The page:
"stateMachineArn": "arn:aws:states:us-east-1:827819197510:stateMachine:RequestValidatorB6FDBF18-FACc7f2PzNAv",
  "input": "{\"body\": \"$input.path('$')\", \"headers\": {\"X-Slack-Signature\": \"$input.params().header.get('X-Slack-Signature')\", \"X-Slack-Request-Timestamp\": \"$input.params().header.get('X-Slack-Request-Timestamp')\", \"Content-Type\": \"application/x-www-form-urlencoded\"}}"

Slack sends the message payload in two different formats: URL-encoded and JSON. Fortunately, the Slack Bolt for JavaScript library can merge the two request formats into a single JSON payload and handle verification.

Slack requires a 204 status response along with an empty body to recognize that a request was successful. An integration response template overrides the Step Function response into a format that Slack accepts.

Here is the response mapping template needed for the integration:

#set($context.responseOverride.status = 204)


In this blog post, you learned how you can let your organization’s Slack users with the ability to invoke your existing AWS resources with no AWS Management Console or AWS CLI access. This serverless example lets you build your own custom workflows to meet your organization’s needs.

To learn more about the concepts discussed in this blog, visit:

For more serverless learning resources, visit Serverless Land.

Let’s Architect! Designing microservices architectures

Post Syndicated from Luca Mezzalira original https://aws.amazon.com/blogs/architecture/lets-architect-designing-microservices-architectures/

In 2022, we published Let’s Architect! Architecting microservices with containers. We covered integrations patterns and some approaches for implementing microservices using containers. In this Let’s Architect! post, we want to drill down into microservices only, by focusing on the main challenges that software architects and engineers face while working on large distributed systems structured as a set of independent services.

There are many considerations to cover in detail within a broad topic like microservices. We should reflect on the organizational structure, automation pipelines, multi-account strategy, testing, communication, and many other areas. With this post we dive deep into the topic by analyzing the options for discoverability and connectivity available through Amazon VPC Lattice; then, we focus on architectural patterns for communication, mainly on asynchronous communication, as it fits very well into the paradigm. Finally, we explore how to work with serverless microservices and analyze a case study from Amazon, coming directly from the Amazon Builder’s Library.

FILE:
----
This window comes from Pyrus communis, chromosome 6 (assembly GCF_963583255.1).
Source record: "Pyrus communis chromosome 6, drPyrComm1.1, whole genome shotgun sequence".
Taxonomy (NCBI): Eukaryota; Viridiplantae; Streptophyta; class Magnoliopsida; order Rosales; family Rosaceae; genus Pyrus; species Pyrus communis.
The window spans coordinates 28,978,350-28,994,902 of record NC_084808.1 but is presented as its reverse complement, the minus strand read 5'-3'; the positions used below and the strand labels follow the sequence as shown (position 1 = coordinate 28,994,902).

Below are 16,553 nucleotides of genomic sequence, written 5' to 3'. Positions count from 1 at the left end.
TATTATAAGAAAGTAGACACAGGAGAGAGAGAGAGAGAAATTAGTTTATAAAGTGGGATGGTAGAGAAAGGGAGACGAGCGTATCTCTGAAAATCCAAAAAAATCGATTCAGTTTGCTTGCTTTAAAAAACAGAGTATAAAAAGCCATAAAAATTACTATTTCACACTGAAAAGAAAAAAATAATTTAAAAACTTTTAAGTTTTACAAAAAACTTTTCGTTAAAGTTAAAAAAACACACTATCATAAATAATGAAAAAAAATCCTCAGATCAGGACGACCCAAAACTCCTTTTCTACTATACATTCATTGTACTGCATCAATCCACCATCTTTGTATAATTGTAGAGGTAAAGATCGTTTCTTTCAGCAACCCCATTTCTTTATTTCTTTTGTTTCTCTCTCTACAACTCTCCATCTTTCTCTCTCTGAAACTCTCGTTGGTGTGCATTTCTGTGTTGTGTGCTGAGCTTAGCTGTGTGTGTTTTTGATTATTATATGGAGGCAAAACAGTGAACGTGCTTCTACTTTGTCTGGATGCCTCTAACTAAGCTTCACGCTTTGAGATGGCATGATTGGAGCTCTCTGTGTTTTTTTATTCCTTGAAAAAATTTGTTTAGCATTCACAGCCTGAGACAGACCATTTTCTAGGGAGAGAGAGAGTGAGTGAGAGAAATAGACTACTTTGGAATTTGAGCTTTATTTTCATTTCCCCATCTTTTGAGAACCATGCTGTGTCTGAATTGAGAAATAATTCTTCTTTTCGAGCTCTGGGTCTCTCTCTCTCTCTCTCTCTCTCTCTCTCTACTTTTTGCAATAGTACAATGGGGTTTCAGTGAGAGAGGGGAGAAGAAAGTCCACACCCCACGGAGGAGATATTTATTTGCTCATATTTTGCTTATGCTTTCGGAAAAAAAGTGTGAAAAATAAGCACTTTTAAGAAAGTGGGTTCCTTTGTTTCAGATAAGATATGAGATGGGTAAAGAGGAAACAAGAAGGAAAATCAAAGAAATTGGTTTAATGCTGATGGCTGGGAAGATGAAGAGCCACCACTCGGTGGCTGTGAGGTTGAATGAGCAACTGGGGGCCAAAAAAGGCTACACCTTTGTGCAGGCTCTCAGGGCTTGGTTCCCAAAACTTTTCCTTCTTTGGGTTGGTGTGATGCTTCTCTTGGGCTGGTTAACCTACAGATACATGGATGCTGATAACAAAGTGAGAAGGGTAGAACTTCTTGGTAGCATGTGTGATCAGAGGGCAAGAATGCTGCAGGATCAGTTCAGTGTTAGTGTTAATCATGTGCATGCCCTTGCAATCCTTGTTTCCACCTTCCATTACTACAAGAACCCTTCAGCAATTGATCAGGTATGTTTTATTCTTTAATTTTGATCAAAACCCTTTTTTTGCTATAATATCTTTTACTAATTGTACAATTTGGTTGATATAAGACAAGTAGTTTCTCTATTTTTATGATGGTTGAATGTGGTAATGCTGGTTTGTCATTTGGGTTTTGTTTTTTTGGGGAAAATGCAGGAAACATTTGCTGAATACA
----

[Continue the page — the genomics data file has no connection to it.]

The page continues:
AWS Container Day featuring Kubernetes

Modern applications are often built using a microservice distributed approach, which involves dividing the application into smaller, specialized services. Each of these services implement their own subset of functionalities or business logic. To facilitate communication between these services, it is essential to have a method to authorize, route, and monitor network traffic. It is also important, in case of issues, to have the ability of identifying the root cause of an issue, whether it originates at the application, service, or network level.

Amazon VPC Lattice can offer a consistent way to connect, secure, and monitor communication between instances, containers, and serverless functions. With Amazon VPC Lattice, you can define policies for traffic management, network access, advanced routing, implement discoverability, and, at the same time, monitor how the traffic is flowing inside complex applications in near real time.